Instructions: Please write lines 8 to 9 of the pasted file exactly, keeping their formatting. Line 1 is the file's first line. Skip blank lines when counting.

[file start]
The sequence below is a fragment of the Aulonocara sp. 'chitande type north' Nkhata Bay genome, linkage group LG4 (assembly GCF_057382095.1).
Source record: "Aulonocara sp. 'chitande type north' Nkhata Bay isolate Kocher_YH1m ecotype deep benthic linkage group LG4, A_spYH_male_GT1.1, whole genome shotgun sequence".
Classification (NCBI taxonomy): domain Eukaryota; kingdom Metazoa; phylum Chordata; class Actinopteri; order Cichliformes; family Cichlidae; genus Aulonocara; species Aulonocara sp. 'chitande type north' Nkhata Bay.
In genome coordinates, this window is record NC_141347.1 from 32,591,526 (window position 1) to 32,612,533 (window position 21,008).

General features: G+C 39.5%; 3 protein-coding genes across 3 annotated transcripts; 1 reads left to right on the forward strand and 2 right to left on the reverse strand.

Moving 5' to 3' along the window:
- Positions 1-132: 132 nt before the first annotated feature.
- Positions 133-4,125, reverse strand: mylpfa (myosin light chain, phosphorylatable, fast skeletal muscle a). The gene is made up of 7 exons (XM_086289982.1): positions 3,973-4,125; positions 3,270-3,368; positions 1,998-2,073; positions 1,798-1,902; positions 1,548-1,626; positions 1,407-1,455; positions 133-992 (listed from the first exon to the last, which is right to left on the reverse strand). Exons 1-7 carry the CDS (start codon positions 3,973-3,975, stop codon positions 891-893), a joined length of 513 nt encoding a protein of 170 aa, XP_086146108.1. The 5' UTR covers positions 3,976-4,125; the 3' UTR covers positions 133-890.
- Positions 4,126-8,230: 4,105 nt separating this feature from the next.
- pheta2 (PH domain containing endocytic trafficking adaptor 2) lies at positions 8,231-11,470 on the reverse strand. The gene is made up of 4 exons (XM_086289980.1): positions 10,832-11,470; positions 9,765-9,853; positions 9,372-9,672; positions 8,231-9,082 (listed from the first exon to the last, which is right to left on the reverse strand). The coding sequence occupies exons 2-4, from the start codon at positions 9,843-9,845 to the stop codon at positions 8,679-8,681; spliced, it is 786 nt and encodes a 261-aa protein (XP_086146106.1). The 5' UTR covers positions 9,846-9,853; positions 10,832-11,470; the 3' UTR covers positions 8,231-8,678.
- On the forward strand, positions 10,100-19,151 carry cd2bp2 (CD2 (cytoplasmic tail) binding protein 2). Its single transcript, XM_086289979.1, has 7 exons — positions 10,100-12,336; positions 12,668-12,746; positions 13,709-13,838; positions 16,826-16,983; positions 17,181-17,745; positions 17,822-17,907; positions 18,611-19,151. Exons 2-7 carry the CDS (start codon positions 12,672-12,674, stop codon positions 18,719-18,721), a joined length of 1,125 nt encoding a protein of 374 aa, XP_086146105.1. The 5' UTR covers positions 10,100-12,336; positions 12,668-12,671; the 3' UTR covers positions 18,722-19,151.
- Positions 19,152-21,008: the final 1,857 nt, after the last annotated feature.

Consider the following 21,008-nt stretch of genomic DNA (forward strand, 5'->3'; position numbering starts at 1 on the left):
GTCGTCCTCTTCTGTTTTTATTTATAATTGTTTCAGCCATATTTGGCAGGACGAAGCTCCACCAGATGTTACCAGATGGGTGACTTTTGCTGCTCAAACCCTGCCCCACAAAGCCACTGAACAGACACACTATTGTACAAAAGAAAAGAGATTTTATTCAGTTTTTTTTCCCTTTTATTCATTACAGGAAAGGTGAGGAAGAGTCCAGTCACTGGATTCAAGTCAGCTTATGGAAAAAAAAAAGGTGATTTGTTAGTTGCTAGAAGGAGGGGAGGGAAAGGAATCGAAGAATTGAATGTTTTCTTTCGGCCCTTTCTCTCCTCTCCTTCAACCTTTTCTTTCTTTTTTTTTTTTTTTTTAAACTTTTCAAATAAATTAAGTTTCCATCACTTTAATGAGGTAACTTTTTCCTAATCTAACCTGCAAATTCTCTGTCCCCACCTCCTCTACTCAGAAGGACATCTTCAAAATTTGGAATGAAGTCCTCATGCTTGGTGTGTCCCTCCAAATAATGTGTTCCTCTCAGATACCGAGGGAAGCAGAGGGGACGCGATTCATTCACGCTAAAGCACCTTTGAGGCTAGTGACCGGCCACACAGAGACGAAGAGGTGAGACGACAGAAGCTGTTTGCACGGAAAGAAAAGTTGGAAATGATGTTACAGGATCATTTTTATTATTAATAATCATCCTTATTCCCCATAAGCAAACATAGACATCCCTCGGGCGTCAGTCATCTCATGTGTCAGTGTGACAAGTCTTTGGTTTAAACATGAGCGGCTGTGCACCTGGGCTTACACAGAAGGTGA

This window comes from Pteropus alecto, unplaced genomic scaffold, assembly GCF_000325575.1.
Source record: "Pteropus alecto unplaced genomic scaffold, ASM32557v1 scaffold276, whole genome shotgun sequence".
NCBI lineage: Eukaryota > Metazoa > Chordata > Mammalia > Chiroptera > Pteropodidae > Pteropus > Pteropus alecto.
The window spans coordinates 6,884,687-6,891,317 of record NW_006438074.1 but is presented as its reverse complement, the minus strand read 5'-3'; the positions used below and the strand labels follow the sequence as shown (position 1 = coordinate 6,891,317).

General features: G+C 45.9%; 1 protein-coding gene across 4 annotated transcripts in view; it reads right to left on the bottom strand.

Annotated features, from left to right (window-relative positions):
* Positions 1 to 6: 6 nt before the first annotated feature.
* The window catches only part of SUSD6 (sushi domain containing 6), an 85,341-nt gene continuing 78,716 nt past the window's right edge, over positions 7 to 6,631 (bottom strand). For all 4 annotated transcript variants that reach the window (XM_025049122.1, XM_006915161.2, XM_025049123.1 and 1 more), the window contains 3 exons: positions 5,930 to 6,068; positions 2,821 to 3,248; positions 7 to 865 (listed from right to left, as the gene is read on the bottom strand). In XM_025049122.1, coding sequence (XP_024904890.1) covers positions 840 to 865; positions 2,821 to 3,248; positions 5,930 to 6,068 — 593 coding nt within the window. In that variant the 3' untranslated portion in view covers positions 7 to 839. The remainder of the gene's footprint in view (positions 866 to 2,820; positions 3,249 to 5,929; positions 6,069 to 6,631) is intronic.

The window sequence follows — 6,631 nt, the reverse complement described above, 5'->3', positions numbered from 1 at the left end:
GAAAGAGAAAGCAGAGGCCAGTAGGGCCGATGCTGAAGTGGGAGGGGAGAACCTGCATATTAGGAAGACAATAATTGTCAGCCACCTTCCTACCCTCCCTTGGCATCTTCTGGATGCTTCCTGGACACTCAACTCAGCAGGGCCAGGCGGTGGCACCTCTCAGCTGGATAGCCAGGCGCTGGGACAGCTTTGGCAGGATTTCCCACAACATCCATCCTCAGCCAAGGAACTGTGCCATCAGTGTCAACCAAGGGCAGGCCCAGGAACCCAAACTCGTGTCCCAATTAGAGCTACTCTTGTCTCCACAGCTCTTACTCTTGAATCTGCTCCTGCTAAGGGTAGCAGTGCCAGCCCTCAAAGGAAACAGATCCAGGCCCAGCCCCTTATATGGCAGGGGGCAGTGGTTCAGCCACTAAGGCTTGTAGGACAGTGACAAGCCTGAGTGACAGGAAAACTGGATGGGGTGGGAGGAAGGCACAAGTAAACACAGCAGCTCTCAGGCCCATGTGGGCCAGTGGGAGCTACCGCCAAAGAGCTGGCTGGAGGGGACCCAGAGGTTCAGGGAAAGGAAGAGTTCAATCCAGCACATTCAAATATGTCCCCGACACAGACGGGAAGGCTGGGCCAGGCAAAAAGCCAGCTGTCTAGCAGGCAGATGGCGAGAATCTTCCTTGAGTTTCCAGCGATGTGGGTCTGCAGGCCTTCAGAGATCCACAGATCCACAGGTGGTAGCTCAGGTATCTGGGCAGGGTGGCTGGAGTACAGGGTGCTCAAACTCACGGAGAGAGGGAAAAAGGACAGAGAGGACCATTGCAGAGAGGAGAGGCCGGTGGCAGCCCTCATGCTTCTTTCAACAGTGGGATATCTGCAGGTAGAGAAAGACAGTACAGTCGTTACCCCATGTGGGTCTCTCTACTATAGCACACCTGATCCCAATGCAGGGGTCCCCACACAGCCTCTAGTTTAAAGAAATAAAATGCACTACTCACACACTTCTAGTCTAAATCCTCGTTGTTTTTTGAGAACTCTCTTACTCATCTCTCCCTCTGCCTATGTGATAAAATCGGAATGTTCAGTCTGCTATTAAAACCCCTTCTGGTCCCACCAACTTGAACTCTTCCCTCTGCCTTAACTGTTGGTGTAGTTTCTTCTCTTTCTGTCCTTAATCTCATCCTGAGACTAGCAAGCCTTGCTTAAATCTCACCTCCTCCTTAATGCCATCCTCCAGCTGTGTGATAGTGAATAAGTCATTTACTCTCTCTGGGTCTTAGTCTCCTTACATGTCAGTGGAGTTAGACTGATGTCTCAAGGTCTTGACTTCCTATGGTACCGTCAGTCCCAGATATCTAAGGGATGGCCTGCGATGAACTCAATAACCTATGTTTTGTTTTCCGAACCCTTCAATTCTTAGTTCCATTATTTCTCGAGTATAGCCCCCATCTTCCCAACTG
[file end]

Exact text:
- Positions 133-4,125, reverse strand: mylpfa (myosin light chain, phosphorylatable, fast skeletal muscle a). The gene is made up of 7 exons (XM_086289982.1): positions 3,973-4,125; positions 3,270-3,368; positions 1,998-2,073; positions 1,798-1,902; positions 1,548-1,626; positions 1,407-1,455; positions 133-992 (listed from the first exon to the last, which is right to left on the reverse strand). Exons 1-7 carry the CDS (start codon positions 3,973-3,975, stop codon positions 891-893), a joined length of 513 nt encoding a protein of 170 aa, XP_086146108.1. The 5' UTR covers positions 3,976-4,125; the 3' UTR covers positions 133-890.
- Positions 4,126-8,230: 4,105 nt separating this feature from the next.